Saturday, May 8, 2010

CDAA Workshop: 23 - 24. Web site or not?

(This post forms part of a series of powerpoint slides from a presentation I gave at the Career Development Association of Australia Conference 2010 entitled: The Roller-coaster Ride from Permanent Part-time Employee to Private Practitioner.)

I eventually had a web site created. It was one of the most confronting things I've ever done. I found the whole process extremely daunting, and it took around 9 months. Very like having a difficult pregnancy, but an exciting birth, with due celebration!

I approached a student of mine who I knew had done some good web sites. She was a young mum, and was so supportive, and gave me loads and loads of information, advice, and lots of tactful, kind cajoling. When it came to doing the "about me" segment I did rather stick my heels in. I just couldn't see the point, and as for a photo - there was no way I was going to go there! But, as you can see I did cave in to her experience. And she's right, people do look at the photo, and read the blurbs.

Sometimes it's easy to forget that not everyone is alike. That kind of thing wasn't so important to me, but having gone through the process, I take more notice of what others have done now. I also thought the whole Testimonials page was unimportant, but have been assured people take note of them. I had assumed they were made up, but used real comments from real clients.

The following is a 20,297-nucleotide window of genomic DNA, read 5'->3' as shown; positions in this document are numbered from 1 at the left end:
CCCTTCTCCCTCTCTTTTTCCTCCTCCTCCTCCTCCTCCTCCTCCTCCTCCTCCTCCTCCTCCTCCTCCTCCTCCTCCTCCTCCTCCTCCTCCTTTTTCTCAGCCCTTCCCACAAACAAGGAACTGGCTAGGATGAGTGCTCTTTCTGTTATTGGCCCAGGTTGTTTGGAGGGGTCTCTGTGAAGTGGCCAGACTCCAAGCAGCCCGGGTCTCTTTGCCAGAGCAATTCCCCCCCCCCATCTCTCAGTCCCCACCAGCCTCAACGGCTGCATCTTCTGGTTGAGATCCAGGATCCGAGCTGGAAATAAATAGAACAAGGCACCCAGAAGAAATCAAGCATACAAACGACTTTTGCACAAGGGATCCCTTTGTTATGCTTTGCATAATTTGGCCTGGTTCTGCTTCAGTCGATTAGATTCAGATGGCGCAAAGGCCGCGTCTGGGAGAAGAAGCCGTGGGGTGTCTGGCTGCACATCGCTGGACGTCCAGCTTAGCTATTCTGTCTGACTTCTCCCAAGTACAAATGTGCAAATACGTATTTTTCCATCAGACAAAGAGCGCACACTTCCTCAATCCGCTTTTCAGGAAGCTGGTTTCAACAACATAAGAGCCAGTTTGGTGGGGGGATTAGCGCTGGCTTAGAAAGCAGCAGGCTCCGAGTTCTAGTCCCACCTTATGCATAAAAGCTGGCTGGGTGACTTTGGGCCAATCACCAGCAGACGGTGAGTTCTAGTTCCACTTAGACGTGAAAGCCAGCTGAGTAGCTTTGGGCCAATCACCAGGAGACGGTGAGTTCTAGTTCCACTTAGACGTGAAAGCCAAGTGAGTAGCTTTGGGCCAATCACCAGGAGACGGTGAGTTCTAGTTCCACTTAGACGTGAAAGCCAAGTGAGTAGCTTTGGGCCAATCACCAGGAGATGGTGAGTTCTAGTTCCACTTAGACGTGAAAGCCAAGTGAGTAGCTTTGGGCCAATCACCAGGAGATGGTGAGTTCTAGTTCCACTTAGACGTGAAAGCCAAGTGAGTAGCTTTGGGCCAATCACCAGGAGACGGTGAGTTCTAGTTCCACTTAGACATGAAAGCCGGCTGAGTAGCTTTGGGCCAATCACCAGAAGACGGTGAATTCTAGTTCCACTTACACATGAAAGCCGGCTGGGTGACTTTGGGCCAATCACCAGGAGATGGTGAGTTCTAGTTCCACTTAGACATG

I became sidetracked and read research papers on eye tracking, how to write for the web and the like. I found it really interesting. Some people might call it procrastination ;-)

Because of my interest in Learning Difficulties (including Dyslexia) I tried to make it all user friendly, with lots of pictures that would give a feel for the kinds of people I like working with.

I like colour, and it's important to me to be surrounded by tasteful design and complimentary colours. I've got friends who've said they're happy to go with whatever is recommended by their webmaster, but perhaps because I've been burnt by people who say they have in depth experience of writing and design (but ultimately turn out to be novices) that I - how do I say this nicely - take more of a hands on approach.

Michelle was extremely patient, and worked above and beyond what anyone else would have done. I am indebted to her, and so grateful for her persistence with my fine tuning tones of colour, fonts and overall layout.


As I mentioned in the previous post, I have since found some people use LinkedIn in place of a web site. Not a bad idea really; cheap, efficient, and easily updatable.

I also have an artist friend who has used iWeb to produce his own, and it looks great.

I think there's a place for doing it all yourself if spending a lot of money if out of the question.

People get to my website from my listing in the CDAA find a practitioner. I am also listed in the Russ Harris ACT link.

It's always important to CELEBRATE!! our achievements no matter how insignificant, but especially when they have been a long time coming. A pat on the back (even if it's your own hand doing the patting) is not to be shunned.

1 comment:

Michelle said...

Thanks for your complements Sue. I'm pleased your pleased! Now ..... as the designer I really should get my own web site. Bit stupid isn't it. I advocate having a web site yet dont even have one myself.